Where does that leave him? Without updates, it's hard to say. You'd hope that the year off would benefit him, and he'd be ready to go next year. If not, he'll join a list of free-agent mistakes (Anthony Collins, anyone) that the Bucs have invested.

I heard that Charlie Strong doesn't do one-on-one interviews. Is that true?  When your program is still getting established, shouldn't you pretty much talk to anyone that will listen?

 Jim Willson
I hadn't heard that about Strong. I do find a few one-on-one interviews he has done over the years online. Maybe coaching at Texas, where every newspaper in the state has a writer covering the Longhorns, beat him down.Of course Strong should talk to anyone who will listen. It's part of running a program. And if you don't do one-on-ones at USF, you end up talking to room with one newspaper beat guy and a bunch of kids from the college paper. It's hard to big-time people when you're at a small-time program.I would hope Strong will adjust for the sake of that program. Oh, I'm sure someone from Austin, Texas, will drop by. Someone, maybe, from the major websites. In time, Strong will adjust.

When Alabama plays Washington on 12/31/2016, will Lane Kiffin be on the field as Alabama's offensive coordinator?  If not, will it matter?

Scott Myers

As I understand it, Kiffin's first priority is to Alabama in the post-season. That's rare. Both Willie Taggart and Tom Hermann immediately left for their new jobs. Kiffin seems to want to have it all.

I don't know about you, but it was odd that Kiffin went to FAU. I would have thought he could have landed at a much bigger job, even if he had to wait (and rehab is reputation) for a year. We'll never know how peacefully Kiffin and Nick Saban co-existed, but it seemed an odd hire. A Texas Tech or a Purdue sort of job might have worked.

Of course, Kiffin has no one to blame but the guy in the mirror. His stay at Tennessee was an embarrassment. But I think the guy is a decent enough coach. As I've written, no college football coach has ever treated me better.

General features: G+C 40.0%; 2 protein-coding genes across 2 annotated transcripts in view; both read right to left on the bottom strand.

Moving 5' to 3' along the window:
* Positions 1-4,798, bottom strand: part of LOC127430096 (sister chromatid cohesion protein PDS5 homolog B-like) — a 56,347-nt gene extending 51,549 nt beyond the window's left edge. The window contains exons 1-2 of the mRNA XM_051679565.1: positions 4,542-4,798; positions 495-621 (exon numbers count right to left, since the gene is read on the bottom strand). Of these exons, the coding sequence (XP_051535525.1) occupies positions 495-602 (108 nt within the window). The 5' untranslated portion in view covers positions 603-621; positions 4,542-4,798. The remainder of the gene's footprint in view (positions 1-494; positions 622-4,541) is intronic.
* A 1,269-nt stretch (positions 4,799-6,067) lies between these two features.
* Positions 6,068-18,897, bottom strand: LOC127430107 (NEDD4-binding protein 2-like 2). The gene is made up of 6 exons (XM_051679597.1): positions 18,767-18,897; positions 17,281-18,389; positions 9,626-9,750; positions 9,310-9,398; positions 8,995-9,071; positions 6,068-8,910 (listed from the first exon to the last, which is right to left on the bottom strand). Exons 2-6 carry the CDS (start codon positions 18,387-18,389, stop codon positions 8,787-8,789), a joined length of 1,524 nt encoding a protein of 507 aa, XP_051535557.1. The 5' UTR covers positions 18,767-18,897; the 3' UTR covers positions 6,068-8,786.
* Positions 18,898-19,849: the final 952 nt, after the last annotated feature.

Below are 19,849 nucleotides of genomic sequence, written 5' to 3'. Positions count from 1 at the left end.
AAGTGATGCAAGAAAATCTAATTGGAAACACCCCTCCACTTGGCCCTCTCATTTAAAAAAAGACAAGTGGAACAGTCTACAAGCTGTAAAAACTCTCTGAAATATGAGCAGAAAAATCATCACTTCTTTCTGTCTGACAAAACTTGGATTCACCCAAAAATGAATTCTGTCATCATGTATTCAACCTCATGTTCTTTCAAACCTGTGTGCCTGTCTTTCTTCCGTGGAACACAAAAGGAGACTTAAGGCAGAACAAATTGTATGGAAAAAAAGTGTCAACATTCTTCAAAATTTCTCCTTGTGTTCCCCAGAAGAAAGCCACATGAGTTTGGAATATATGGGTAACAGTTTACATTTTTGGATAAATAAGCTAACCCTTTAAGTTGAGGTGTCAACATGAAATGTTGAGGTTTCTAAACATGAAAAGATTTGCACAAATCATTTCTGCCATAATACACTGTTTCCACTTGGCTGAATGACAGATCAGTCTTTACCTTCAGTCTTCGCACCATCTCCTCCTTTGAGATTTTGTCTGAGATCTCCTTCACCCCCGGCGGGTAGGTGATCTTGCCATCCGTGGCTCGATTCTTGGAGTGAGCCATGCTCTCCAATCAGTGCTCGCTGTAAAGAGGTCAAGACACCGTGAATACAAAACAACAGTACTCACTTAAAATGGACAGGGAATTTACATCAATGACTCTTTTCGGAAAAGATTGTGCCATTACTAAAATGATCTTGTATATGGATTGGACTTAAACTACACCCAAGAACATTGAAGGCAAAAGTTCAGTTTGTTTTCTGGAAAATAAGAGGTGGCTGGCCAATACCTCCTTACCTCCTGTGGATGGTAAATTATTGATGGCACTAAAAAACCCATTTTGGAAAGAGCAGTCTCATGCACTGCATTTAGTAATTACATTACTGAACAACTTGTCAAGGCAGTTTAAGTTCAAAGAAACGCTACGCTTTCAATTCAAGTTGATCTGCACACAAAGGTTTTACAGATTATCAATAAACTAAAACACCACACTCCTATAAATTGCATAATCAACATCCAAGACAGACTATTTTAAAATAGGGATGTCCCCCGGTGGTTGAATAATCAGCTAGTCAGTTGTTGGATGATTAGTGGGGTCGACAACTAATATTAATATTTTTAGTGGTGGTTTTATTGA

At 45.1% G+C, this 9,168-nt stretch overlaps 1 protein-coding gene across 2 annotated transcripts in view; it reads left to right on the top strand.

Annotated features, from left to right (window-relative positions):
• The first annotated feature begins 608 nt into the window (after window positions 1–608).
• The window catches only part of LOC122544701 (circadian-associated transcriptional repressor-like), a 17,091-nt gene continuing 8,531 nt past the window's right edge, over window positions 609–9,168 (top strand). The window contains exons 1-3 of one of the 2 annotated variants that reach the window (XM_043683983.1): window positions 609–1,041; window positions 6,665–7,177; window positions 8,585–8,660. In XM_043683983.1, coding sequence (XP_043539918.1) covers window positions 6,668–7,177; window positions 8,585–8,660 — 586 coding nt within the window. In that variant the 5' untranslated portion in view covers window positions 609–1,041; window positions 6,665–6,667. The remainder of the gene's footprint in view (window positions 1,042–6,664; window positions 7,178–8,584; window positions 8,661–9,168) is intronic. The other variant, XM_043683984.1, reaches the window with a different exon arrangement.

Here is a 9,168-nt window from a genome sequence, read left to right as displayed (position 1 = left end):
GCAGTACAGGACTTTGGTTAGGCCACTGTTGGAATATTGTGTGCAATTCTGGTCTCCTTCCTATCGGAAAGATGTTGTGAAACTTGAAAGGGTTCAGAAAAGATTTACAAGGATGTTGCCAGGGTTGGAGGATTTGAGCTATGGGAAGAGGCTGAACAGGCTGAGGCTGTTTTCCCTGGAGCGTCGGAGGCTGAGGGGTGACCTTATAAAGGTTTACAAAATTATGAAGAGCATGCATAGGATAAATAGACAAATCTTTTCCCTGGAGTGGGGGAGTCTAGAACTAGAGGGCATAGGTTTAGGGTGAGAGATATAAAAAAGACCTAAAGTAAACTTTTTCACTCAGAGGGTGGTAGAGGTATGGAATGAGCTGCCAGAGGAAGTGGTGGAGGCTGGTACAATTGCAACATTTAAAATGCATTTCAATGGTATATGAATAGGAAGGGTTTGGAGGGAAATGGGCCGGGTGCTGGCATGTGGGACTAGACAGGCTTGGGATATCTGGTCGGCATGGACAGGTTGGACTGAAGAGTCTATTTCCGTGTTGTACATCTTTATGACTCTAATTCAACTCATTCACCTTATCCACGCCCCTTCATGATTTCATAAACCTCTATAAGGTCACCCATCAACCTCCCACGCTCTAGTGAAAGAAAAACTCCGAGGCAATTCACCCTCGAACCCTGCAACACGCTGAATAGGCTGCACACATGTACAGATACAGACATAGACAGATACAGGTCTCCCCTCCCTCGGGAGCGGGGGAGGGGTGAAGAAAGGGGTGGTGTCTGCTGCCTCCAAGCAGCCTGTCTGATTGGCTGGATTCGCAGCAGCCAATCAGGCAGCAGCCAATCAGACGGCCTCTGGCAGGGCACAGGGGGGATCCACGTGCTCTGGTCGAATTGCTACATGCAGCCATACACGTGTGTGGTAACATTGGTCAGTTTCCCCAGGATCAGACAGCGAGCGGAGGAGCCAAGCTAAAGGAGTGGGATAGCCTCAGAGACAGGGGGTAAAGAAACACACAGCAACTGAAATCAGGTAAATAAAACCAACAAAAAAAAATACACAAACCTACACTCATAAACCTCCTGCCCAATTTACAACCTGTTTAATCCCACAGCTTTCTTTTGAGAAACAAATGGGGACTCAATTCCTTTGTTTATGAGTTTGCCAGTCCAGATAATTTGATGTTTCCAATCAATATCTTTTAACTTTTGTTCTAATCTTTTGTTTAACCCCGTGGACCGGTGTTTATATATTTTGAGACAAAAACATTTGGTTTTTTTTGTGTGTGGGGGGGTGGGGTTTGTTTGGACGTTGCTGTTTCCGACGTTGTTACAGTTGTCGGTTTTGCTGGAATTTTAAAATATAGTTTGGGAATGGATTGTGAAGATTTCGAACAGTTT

I do know this: To turn around a program like FAU, a guy needs to be on the job. The school's administration is bending over backward for Kiffin. I hope he's worth it.

When I woke up that morning and saw that Lovie Smith had been fired, I was shocked. Truthfully, however, I wasn’t disappointed. I had been quite concerned that Koetter would be leaving us for a head coaching job. When I saw Lovie had been fired it was clear that the Glazers shared my concern. Now, after one full season at the helm, I would say that overall Koetter hasn’t disappointed me. My only real complaint would be that he needs better play-calling in big games in order to get Jameis relaxed and in a rhythm. What say you?

Michele Forte

I like Koetter. I like that he doesn't hide behind injuries or whine about the schedule. He's a grown-up.With Koetter, I saw some players getting better on the job, which I didn't see when Lovie was here.

I can't say I agreed with all of his play calls, either. But, in the end, Koetter is going to be judged by whether he can develop Winston or not. To that end, it's imperative the Bucs add more weapons. Another receiver. Another back. More defensive players.

I remember a conversation I had with Tony Dungy once. He said that a good Warrick Dunn added 10 i.q. points, and a good Mike Alstott added 10, and this guy added 10, and that guy, and that. In other words, great players made a coach a genius. I don't think Koetter has enough yet.